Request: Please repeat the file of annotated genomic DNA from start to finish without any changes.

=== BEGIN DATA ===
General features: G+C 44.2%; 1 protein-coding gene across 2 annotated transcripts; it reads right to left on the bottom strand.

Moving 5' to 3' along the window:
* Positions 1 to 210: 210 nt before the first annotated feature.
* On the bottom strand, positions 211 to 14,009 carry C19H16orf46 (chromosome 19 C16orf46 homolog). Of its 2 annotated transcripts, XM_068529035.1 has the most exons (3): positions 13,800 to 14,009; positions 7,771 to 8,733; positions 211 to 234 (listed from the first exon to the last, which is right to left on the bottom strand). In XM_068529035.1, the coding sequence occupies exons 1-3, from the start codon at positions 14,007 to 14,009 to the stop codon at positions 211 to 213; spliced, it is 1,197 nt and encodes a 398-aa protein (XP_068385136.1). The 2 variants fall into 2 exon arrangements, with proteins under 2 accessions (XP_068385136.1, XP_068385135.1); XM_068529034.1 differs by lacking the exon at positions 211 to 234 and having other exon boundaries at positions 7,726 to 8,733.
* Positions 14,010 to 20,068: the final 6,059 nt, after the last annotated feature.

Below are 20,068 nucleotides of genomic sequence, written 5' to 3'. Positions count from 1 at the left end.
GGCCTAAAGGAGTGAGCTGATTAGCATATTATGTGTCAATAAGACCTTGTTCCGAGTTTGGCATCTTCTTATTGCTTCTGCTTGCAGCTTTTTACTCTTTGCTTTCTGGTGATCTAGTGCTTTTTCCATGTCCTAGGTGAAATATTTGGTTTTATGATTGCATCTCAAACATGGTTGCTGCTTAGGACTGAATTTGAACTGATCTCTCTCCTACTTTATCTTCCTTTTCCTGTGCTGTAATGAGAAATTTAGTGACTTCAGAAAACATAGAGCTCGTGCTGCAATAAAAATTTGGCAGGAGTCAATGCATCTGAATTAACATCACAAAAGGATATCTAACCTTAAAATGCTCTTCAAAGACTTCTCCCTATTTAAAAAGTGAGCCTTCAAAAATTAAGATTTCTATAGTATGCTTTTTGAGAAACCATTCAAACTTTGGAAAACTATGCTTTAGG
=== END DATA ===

General features: G+C 44.2%; 1 protein-coding gene across 2 annotated transcripts; it reads right to left on the bottom strand.

Moving 5' to 3' along the window:
* Positions 1 to 210: 210 nt before the first annotated feature.
* On the bottom strand, positions 211 to 14,009 carry C19H16orf46 (chromosome 19 C16orf46 homolog). Of its 2 annotated transcripts, XM_068529035.1 has the most exons (3): positions 13,800 to 14,009; positions 7,771 to 8,733; positions 211 to 234 (listed from the first exon to the last, which is right to left on the bottom strand). In XM_068529035.1, the coding sequence occupies exons 1-3, from the start codon at positions 14,007 to 14,009 to the stop codon at positions 211 to 213; spliced, it is 1,197 nt and encodes a 398-aa protein (XP_068385136.1). The 2 variants fall into 2 exon arrangements, with proteins under 2 accessions (XP_068385136.1, XP_068385135.1); XM_068529034.1 differs by lacking the exon at positions 211 to 234 and having other exon boundaries at positions 7,726 to 8,733.
* Positions 14,010 to 20,068: the final 6,059 nt, after the last annotated feature.

Below are 20,068 nucleotides of genomic sequence, written 5' to 3'. Positions count from 1 at the left end.
GGCCTAAAGGAGTGAGCTGATTAGCATATTATGTGTCAATAAGACCTTGTTCCGAGTTTGGCATCTTCTTATTGCTTCTGCTTGCAGCTTTTTACTCTTTGCTTTCTGGTGATCTAGTGCTTTTTCCATGTCCTAGGTGAAATATTTGGTTTTATGATTGCATCTCAAACATGGTTGCTGCTTAGGACTGAATTTGAACTGATCTCTCTCCTACTTTATCTTCCTTTTCCTGTGCTGTAATGAGAAATTTAGTGACTTCAGAAAACATAGAGCTCGTGCTGCAATAAAAATTTGGCAGGAGTCAATGCATCTGAATTAACATCACAAAAGGATATCTAACCTTAAAATGCTCTTCAAAGACTTCTCCCTATTTAAAAAGTGAGCCTTCAAAAATTAAGATTTCTATAGTATGCTTTTTGAGAAACCATTCAAACTTTGGAAAACTATGCTTTAGG